When I was named this year’s Shirley Graham Du Bois Creative-in-Residence, I thought seriously about how I could bring my creative work as a poet together with my research in African American literature and culture. Thankfully, it has been a very organic pairing as I’ve spent the last almost six years researching and archiving on the house-rent party tradition of the Harlem Renaissance in the 1920s. In 2017, I began a deep dive into rent parties after coming across a Slate article on Twitter about Langston Hughes’ collection of rent party invitations, which are a part of his papers in the special collections at Yale’s Beinecke Rare Book & Manuscripts Library. I was amused by the cheeky, rhyming phrases on the cards like, “Hop Mr. Bunny, Skip Mr. Bear, / If you don’t dig this party you ain’t no where!” When I eventually got to the Beinecke to see the collection for myself, I discovered that it is large. The invitations, which for the most part are the size of business cards, have dates printed on them from 1927 to 1960. Hughes was an archivist, and he realized the cultural import of the rent party phenomenon so much that he saved a ton of invites in his papers. For his meticulous archival practice, I am grateful.
House-rent parties, also called social whist parties, breakdowns, struggles, and a host of other colloquial names, were the turn-of-the-century iteration of southern jook joints and church socials. In the south, black people created spaces for dance, music, enjoyment, and pooling their resources when they had leisure time from their sharecropping labor. When black people migrated en masse from the south to the industrial north during the Great Migration of the early 20th century, they took with them the jook joint and church social ways of knowing. They were faced with a housing crisis in New York specifically: limited housing options, dilapidated buildings, and disproportionately low wages and high rents compared to white families. And so the rent party—hosting people in one’s apartment and providing music, southern food, and good vibes for a small cover charge—became not just a means to an end but a way of continuously cultivating joy and centering pleasure in a time of serious economic, social, racial, and environmental disparities. Rent parties were so ubiquitous and so much a part of the fabric of 1920s Harlem because they were semiprivate and semipublic, they were safe spaces for nonbinary and nonheteronormative gender and sexual expression, and they were the places where jazz music had its origins alongside numbers running and other “underground economies,” as LaShawn Harris terms them.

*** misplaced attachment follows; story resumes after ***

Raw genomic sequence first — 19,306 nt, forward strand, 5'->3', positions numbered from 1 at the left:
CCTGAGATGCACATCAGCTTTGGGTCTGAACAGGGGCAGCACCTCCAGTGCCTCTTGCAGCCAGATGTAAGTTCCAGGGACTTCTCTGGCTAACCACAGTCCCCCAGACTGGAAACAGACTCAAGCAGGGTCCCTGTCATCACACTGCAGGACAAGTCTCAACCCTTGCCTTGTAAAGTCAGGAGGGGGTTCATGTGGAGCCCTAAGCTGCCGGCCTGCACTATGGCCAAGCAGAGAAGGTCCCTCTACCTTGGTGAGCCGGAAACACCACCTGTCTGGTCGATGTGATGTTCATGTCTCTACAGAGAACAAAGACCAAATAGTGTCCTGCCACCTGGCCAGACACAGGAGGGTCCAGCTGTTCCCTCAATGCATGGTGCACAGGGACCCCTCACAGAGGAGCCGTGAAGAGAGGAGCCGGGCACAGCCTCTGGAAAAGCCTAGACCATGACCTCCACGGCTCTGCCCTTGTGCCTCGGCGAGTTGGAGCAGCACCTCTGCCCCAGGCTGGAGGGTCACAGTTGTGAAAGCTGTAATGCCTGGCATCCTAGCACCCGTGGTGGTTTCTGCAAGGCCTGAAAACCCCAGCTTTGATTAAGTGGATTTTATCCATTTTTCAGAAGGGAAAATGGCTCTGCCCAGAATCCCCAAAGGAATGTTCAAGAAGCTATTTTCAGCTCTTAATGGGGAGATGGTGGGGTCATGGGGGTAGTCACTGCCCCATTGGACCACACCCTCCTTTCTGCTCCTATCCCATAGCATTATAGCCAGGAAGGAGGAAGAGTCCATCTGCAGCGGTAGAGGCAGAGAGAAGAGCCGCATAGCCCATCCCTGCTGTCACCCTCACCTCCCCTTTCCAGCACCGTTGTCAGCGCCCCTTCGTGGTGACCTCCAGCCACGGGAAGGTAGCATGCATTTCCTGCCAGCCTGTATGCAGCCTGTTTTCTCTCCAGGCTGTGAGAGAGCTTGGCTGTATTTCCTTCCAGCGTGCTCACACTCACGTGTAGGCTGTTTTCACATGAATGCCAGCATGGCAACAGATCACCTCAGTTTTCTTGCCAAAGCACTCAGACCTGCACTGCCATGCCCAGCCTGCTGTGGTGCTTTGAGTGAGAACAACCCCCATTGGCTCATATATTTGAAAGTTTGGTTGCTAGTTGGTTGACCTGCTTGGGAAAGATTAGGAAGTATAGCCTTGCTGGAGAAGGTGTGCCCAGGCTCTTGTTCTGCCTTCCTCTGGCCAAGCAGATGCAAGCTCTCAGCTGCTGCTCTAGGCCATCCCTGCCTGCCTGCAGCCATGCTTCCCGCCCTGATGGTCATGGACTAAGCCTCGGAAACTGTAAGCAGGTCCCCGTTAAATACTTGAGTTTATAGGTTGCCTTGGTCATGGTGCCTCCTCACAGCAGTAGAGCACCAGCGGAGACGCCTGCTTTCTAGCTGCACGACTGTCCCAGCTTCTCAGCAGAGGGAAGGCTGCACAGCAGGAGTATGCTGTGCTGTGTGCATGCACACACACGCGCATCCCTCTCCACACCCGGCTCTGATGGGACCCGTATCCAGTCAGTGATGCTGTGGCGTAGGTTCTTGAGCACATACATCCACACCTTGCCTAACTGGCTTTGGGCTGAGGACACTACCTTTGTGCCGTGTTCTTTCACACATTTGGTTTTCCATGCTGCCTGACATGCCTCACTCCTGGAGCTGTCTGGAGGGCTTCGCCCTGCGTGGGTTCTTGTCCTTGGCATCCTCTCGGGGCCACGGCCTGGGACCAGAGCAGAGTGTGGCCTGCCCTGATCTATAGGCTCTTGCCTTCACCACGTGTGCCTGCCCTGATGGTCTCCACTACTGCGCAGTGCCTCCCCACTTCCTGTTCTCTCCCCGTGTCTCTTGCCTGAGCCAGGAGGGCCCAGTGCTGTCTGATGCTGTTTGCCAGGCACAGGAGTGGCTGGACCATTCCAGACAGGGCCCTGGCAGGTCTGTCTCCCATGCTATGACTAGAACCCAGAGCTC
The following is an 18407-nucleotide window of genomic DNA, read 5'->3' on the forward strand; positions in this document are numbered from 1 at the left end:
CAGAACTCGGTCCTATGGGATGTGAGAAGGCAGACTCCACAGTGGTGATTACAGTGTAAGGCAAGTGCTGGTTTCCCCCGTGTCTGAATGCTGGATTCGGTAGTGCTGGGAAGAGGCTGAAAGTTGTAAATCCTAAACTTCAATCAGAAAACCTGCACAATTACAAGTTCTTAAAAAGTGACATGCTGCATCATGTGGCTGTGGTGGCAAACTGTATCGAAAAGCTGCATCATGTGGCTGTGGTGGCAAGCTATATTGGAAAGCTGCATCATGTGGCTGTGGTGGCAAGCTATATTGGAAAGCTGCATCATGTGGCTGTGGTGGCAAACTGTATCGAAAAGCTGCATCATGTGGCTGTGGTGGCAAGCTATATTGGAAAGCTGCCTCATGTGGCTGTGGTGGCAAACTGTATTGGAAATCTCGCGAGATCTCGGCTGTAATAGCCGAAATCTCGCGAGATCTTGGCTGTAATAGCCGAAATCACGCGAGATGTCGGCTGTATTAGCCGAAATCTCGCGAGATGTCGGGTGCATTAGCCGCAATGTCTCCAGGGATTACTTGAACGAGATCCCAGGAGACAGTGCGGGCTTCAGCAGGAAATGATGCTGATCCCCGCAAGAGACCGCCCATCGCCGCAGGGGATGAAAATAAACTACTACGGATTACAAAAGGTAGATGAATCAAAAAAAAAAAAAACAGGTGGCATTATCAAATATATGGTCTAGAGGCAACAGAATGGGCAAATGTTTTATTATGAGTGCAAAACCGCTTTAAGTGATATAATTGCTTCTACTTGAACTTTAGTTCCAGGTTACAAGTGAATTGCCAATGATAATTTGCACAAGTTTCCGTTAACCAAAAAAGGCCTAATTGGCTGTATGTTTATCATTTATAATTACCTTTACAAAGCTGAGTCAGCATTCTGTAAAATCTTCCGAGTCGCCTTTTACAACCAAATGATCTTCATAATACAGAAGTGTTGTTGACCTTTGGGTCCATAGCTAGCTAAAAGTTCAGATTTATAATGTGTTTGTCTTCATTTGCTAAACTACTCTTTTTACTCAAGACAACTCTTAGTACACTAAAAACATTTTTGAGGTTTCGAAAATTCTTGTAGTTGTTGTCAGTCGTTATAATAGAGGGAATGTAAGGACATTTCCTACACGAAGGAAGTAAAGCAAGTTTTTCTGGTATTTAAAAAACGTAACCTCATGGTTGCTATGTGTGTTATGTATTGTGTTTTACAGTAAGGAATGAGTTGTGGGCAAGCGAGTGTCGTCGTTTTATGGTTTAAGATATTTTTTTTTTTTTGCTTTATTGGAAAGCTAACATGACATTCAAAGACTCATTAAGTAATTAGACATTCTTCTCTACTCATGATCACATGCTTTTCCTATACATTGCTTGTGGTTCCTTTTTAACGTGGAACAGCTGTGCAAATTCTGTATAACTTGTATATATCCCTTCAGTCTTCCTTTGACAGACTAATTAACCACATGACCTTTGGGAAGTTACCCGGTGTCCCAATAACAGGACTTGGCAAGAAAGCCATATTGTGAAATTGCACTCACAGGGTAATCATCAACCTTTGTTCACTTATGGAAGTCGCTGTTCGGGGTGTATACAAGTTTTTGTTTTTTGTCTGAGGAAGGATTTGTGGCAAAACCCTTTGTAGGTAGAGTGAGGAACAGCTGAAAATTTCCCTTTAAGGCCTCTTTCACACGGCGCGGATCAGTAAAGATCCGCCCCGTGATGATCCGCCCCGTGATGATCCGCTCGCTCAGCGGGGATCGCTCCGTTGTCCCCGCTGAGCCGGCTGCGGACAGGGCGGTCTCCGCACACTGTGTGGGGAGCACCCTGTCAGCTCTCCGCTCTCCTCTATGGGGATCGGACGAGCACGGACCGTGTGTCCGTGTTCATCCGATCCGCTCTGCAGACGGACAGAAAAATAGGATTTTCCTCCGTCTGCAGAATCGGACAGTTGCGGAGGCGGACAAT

Langston Hughes’ extensive collection of rent party invitations gives insight into just how longstanding a tradition rent parties are. Katrina Hazzard-Gordon says that, like many things still present in our culture, rent parties can be traced back to plantations of the antebellum south where enslaved people were resigned to organizing covert recreational and social gatherings from church services to celebrations to avoid the watchful eyes of their masters and overseers. Hazzard-Gordon argues that this secrecy, or at least the practice of gathering without white presence or control, carried over into the post-Reconstruction period. My fascination with this understudied tradition of rent parties and community economics comes from both the insistence on black joy that they represent and the longevity of their presence in the real world and in media.
In the 2002 quadrilogy film Friday After Next starring rapper Ice Cube, he and his cousin throw a Christmas rent party to avoid being evicted after their apartment is burglarized and their rent money stolen. In season two of the Hulu original series Woke, character Ayana throws a 1920s-inspired rent party to save her indie magazine’s office, which has been doubling as her apartment while she’s low on cash. There are numerous other popular culture remnants of the original rent party tradition. And there are black communities, like The Salt Eaters Book Shop (aptly named after Black Feminist author Toni Cade Bambara’s powerful novel) and its followers in Inglewood, California, who recently hosted a Beyoncé RENAISSANCE-themed rent party that went over so well, they’ve come back with a Sade-themed party and have plans to keep the gatherings going. The rent party’s legacy continues to uphold and uplift black folks over 100 years later, and I see it as a model for how we might all approach community care, subsistence, and joy.
This is all to say that I’ve truly fallen in love with the history and culture of rent parties the more I have researched and learned about them. Black people’s innovative ways of being in a very antiblack world never cease to amaze and inspire me. We have working-class black folks of the Great Migration to thank for what we now know as jazz, and how beautiful is that? People working the most backbreaking and low-paying jobs as domestics, shoe shiners, and porters found the strength and energy to create the spaces that allowed improvisation and musical genius to flourish. Their contributions of living and being changed the world, and my hope is that the research I do and the upcoming Harlem Renaissance (and yes, rent party!) collaborations I am curating with Castle of Our Skins will honor these brilliant people and carry on their spirit of togetherness and uninhibited enjoyment.
-Angel C. Dye
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